|Corduroy: official fabric of white people.|
Two years ago a student of mine took to hanging about my room to talk colleges. My room was often host to a nest of strange birds: the queer kids, the artsy kids, the theater kids, and the newspaper kids, for the same reason all the neighborhood kids congregate at that run-down house down the street – it’s got an absent-minded mom too busy watching her soaps and smoking her cigs to care if you happen to light one up too, or to notice if you say “fuck” too loudly. Benign neglect is a great way to attract a following, it turns out.
Anyway, Emily kept bringing the conversation around to Sewanee, and I kept gently deflecting it. I didn’t think much of those teachers who pushed the glories of their alma mater on their students, and I didn’t want her to sense approval from me that might have influenced her choice. And also, if I’m being honest, I’m not sure I would have had much approval to emanate. My own relationship with Sewanee is complicated, less straightforward than the feelings a lot of alums have for their school, and I’m the last person to tell a ferociously smart, extravagantly quirky young woman that Sewanee is the best place for her. I kept nosing her north, in our conversations, and she kept swinging back as resolutely south.
And then finally she wouldn’t be nudged any more. “I really fell in love with it,” she confessed. “I love Sewanee.” Well then God help you, I wanted to say, because naturally there was nothing more to be done for her. There never is, once it gets to that stage.
Today I had the privilege of gowning her at Convocation, with my gown. A sophomore gownsman, no less! It’s ridiculous how proud that made me. It’s ridiculous how happy it makes me to see Sewanee through her eyes, instead of my jaded ones. It’s the same kind of happy I feel when I see Sewanee through my kids’ eyes—my kids who have been spending their summers romping around Sewanee since they were little, and whose memories of it are decidedly uncomplicated. Last year I mentioned to my oldest that if she wanted, she could think about going to college there. “For real, there’s a school up there?” she asked. “Where is it?” Because of course for her the landmarks of Sewanee are lakes to swim in and woods to explore and people to visit and gardens to weed-torch; all those buildings are only large things you bike past on your way to Horace’s market.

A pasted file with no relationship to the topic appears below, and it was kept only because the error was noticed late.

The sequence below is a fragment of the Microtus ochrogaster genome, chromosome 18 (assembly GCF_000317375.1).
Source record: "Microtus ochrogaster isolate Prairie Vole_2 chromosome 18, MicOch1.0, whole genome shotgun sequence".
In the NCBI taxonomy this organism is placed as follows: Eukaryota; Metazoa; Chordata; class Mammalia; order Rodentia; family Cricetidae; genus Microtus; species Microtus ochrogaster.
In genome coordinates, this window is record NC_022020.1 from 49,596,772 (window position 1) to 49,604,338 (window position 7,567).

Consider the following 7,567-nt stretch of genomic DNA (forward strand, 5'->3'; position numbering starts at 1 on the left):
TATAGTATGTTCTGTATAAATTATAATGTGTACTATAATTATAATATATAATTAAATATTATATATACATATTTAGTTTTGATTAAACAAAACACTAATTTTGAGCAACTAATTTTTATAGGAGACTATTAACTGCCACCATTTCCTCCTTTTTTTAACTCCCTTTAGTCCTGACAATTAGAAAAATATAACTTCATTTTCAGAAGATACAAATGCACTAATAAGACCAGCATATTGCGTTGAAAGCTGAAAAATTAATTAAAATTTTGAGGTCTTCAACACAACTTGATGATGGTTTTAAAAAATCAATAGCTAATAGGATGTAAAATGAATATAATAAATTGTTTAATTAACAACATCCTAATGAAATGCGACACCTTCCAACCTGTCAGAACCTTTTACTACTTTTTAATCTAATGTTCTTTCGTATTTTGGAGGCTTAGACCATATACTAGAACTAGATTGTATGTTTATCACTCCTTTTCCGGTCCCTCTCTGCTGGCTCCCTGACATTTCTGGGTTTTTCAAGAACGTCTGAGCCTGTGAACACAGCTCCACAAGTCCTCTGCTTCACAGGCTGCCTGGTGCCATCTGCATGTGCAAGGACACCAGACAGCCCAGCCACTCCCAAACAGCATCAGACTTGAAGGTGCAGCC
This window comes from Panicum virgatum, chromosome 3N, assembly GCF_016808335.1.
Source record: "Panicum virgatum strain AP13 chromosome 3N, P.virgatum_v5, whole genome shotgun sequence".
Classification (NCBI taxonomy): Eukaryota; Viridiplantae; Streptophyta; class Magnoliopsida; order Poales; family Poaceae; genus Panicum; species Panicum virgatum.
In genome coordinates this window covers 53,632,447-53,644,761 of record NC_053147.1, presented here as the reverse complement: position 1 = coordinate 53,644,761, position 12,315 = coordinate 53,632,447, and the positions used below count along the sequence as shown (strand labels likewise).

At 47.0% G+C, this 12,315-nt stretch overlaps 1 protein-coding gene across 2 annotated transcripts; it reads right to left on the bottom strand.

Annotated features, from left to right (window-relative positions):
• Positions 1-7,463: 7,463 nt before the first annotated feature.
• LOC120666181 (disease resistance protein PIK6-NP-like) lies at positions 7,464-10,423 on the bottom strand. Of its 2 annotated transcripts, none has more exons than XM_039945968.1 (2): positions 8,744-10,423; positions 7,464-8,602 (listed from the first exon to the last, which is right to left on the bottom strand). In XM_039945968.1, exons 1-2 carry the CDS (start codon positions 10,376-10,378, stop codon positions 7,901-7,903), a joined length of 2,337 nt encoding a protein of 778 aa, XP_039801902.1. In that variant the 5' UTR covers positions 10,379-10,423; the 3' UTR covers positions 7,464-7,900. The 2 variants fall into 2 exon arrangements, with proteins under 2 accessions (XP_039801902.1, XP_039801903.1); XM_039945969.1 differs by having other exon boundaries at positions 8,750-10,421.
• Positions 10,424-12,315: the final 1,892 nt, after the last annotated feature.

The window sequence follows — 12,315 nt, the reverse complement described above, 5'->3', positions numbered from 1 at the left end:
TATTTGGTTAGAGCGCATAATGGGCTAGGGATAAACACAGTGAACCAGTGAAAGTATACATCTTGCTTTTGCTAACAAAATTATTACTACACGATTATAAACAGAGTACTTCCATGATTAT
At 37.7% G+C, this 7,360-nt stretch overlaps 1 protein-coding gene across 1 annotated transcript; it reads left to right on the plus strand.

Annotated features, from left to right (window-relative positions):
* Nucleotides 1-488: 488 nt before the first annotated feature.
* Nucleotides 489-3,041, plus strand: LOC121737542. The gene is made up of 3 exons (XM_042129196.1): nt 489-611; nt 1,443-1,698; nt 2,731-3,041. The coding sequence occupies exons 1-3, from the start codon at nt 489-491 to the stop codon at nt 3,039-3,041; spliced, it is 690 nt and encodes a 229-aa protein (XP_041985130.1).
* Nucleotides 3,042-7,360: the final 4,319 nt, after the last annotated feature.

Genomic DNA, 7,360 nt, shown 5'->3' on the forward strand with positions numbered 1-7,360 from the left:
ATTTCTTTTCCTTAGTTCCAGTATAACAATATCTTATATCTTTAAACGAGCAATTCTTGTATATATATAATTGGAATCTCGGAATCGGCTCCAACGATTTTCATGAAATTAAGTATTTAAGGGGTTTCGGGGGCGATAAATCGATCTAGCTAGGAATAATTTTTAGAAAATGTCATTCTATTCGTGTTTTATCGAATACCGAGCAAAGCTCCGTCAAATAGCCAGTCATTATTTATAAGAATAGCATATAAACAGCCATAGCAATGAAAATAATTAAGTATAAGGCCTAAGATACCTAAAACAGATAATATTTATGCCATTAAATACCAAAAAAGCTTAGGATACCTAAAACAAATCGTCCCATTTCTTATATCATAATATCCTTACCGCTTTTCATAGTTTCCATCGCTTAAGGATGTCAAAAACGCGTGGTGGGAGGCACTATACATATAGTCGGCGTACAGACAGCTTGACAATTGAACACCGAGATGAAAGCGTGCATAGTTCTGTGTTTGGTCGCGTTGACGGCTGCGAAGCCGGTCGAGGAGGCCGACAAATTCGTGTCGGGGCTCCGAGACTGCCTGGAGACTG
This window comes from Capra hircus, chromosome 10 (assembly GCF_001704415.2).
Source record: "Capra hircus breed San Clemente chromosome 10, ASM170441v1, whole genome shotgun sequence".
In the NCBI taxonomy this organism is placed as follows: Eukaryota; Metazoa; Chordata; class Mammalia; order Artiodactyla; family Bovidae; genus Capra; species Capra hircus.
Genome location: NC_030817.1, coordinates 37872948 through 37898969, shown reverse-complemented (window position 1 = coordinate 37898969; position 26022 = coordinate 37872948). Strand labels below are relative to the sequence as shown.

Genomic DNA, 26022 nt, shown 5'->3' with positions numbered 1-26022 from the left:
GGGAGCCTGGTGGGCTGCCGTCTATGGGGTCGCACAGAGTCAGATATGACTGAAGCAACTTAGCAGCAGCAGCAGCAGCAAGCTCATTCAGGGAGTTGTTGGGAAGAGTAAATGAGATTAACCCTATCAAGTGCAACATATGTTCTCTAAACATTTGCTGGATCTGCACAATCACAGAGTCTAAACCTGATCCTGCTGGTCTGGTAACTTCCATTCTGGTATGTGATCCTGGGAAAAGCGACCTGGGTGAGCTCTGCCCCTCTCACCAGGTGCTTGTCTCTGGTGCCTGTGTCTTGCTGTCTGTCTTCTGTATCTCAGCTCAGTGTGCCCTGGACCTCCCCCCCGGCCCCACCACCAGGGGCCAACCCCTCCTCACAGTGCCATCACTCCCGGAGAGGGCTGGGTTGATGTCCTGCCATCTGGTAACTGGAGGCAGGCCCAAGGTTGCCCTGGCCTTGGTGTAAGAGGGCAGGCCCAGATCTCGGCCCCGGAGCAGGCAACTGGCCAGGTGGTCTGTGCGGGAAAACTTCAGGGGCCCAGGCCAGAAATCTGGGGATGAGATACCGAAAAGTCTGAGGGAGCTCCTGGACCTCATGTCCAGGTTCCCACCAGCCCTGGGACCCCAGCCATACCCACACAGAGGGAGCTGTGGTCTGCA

But for many of us, it’s not quite possible to bike past the
things we don’t want to see. At Convocation today, I was shocked to see how white
the place still is. I’ve seen more diversity
at a family reunion, Lisa Rung is fond of saying, and she’s not wrong. My
years living in larger cities make me wince at Sewanee’s whiteness. It’s the
price you pay; if you’re going to have the audacity to call yourself the
University of the South, you’re going to be taking on all the wretched, complex
freight of that word “South,” and you can’t expect other people not to know
what that freight is. They know. People of color just don’t apply in large
numbers, and it ain’t no mystery why.
|They have no clue that's a library behind them.|
It’s still a place without any women in upper administration, or at least, not any visible today. Everyone who conferred degrees or had anything to do with the ceremonial was white and male: chancellor and bishops and chaplain and vice-chancellor and provost and deans, and if that ever seemed normal to my diffident 18-year-old-eyes, it shocks me today.
You’d think, once you know all those things, once you’ve lived there and seen behind the curtain, that Sewanee has lost its power over you. That’s where you’d be wrong, of course. Refusing to be charmed by Sewanee is like ignoring your ex-wife’s calls in the middle of the night, when you know she is drunk and calling you from a bar and everything she says is going to be a lie, but you know just as surely that you are going to pick up that phone, goddammit, and you’re going to get your keys and stumble out the door and drive to wherever she is, and yes, probably sleep on her sofa too once you get her home safely, just to make sure she’s all right in the morning. You can know all the stuff you know, and all the people you know it about, and by the time the choir hits the soaring descant on “Christ Is Made The Sure Foundation,” it will not matter. You can’t stand there and sing All that dedicated city, dearly loved of God on high and not feel that clench in your throat, that tightness in your chest.
Sewanee will never not be the place I met and fell in love with my husband, and the place we bought our first house, and the place I lived for seven years. But also, Sewanee will never not be the place that viciously screwed the person I love most in the world, and the place where some friendships are buried forever because of that. It will never not be the place I tasted my first beer, got laid by a guy, got laid by a girl, bit into a tomato right off the vine and hot from the sun, and learned that the word for my kind of conservative was in fact liberal.
Sewanee will never not be a tough place to be a woman, to be queer, to be non-white, to be non-Christian. It will also never not be a wonderful place to be all or one or several of those things.
But all that was too long to say to Emily today, so I just hugged her. “I’m so proud of you,” I said. She will figure out the rest.